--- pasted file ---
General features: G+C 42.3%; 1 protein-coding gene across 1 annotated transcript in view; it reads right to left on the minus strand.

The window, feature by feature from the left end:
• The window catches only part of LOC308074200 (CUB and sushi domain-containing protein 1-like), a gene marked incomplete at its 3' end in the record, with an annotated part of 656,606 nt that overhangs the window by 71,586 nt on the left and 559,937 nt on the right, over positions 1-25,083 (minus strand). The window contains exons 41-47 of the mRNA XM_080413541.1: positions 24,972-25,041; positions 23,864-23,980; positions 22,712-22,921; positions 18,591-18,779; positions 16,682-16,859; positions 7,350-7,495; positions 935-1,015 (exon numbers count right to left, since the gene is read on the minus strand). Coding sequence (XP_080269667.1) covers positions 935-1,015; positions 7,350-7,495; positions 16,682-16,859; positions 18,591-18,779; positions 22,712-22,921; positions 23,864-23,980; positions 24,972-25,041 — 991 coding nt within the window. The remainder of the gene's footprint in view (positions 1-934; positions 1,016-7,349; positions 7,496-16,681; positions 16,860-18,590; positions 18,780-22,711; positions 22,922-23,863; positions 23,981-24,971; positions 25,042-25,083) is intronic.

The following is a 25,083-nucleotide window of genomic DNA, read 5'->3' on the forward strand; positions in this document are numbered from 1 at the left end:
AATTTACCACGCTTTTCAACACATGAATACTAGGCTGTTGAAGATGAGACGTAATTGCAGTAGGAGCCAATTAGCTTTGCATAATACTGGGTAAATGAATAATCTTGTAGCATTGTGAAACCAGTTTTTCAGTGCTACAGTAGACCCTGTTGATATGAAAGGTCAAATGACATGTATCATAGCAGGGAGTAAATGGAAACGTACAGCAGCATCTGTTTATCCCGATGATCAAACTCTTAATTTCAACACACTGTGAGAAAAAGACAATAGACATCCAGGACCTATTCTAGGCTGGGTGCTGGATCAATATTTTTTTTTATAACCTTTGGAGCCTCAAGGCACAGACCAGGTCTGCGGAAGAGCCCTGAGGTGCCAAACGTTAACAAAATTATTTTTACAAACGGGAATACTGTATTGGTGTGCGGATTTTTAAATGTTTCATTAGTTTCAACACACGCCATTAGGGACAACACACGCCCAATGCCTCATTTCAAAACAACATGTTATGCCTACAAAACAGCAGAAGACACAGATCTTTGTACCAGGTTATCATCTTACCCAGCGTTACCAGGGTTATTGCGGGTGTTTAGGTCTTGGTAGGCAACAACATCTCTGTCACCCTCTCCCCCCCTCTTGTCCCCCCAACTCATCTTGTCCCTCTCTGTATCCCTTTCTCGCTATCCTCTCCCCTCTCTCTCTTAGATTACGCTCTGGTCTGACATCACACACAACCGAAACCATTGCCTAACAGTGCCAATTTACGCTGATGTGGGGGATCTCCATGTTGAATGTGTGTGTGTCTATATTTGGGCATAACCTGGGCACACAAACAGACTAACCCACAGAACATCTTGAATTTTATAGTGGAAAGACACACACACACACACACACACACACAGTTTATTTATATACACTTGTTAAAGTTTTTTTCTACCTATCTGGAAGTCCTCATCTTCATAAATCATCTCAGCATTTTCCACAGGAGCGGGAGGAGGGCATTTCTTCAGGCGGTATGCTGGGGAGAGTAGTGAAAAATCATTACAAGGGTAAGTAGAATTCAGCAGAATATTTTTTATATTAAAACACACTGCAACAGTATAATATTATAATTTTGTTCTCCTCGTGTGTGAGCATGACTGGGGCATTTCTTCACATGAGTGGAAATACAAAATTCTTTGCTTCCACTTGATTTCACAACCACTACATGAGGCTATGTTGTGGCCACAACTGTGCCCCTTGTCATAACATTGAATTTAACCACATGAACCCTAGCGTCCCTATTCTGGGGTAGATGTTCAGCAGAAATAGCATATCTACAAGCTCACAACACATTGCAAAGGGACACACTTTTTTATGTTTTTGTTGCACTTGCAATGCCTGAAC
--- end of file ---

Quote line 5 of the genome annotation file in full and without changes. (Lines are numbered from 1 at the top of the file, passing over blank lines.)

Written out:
AATTTACCACGCTTTTCAACACATGAATACTAGGCTGTTGAAGATGAGACGTAATTGCAGTAGGAGCCAATTAGCTTTGCATAATACTGGGTAAATGAATAATCTTGTAGCATTGTGAAACCAGTTTTTCAGTGCTACAGTAGACCCTGTTGATATGAAAGGTCAAATGACATGTATCATAGCAGGGAGTAAATGGAAACGTACAGCAGCATCTGTTTATCCCGATGATCAAACTCTTAATTTCAACACACTGTGAGAAAAAGACAATAGACATCCAGGACCTATTCTAGGCTGGGTGCTGGATCAATATTTTTTTTTATAACCTTTGGAGCCTCAAGGCACAGACCAGGTCTGCGGAAGAGCCCTGAGGTGCCAAACGTTAACAAAATTATTTTTACAAACGGGAATACTGTATTGGTGTGCGGATTTTTAAATGTTTCATTAGTTTCAACACACGCCATTAGGGACAACACACGCCCAATGCCTCATTTCAAAACAACATGTTATGCCTACAAAACAGCAGAAGACACAGATCTTTGTACCAGGTTATCATCTTACCCAGCGTTACCAGGGTTATTGCGGGTGTTTAGGTCTTGGTAGGCAACAACATCTCTGTCACCCTCTCCCCCCCTCTTGTCCCCCCAACTCATCTTGTCCCTCTCTGTATCCCTTTCTCGCTATCCTCTCCCCTCTCTCTCTTAGATTACGCTCTGGTCTGACATCACACACAACCGAAACCATTGCCTAACAGTGCCAATTTACGCTGATGTGGGGGATCTCCATGTTGAATGTGTGTGTGTCTATATTTGGGCATAACCTGGGCACACAAACAGACTAACCCACAGAACATCTTGAATTTTATAGTGGAAAGACACACACACACACACACACACACACAGTTTATTTATATACACTTGTTAAAGTTTTTTTCTACCTATCTGGAAGTCCTCATCTTCATAAATCATCTCAGCATTTTCCACAGGAGCGGGAGGAGGGCATTTCTTCAGGCGGTATGCTGGGGAGAGTAGTGAAAAATCATTACAAGGGTAAGTAGAATTCAGCAGAATATTTTTTATATTAAAACACACTGCAACAGTATAATATTATAATTTTGTTCTCCTCGTGTGTGAGCATGACTGGGGCATTTCTTCACATGAGTGGAAATACAAAATTCTTTGCTTCCACTTGATTTCACAACCACTACATGAGGCTATGTTGTGGCCACAACTGTGCCCCTTGTCATAACATTGAATTTAACCACATGAACCCTAGCGTCCCTATTCTGGGGTAGATGTTCAGCAGAAATAGCATATCTACAAGCTCACAACACATTGCAAAGGGACACACTTTTTTATGTTTTTGTTGCACTTGCAATGCCTGAAC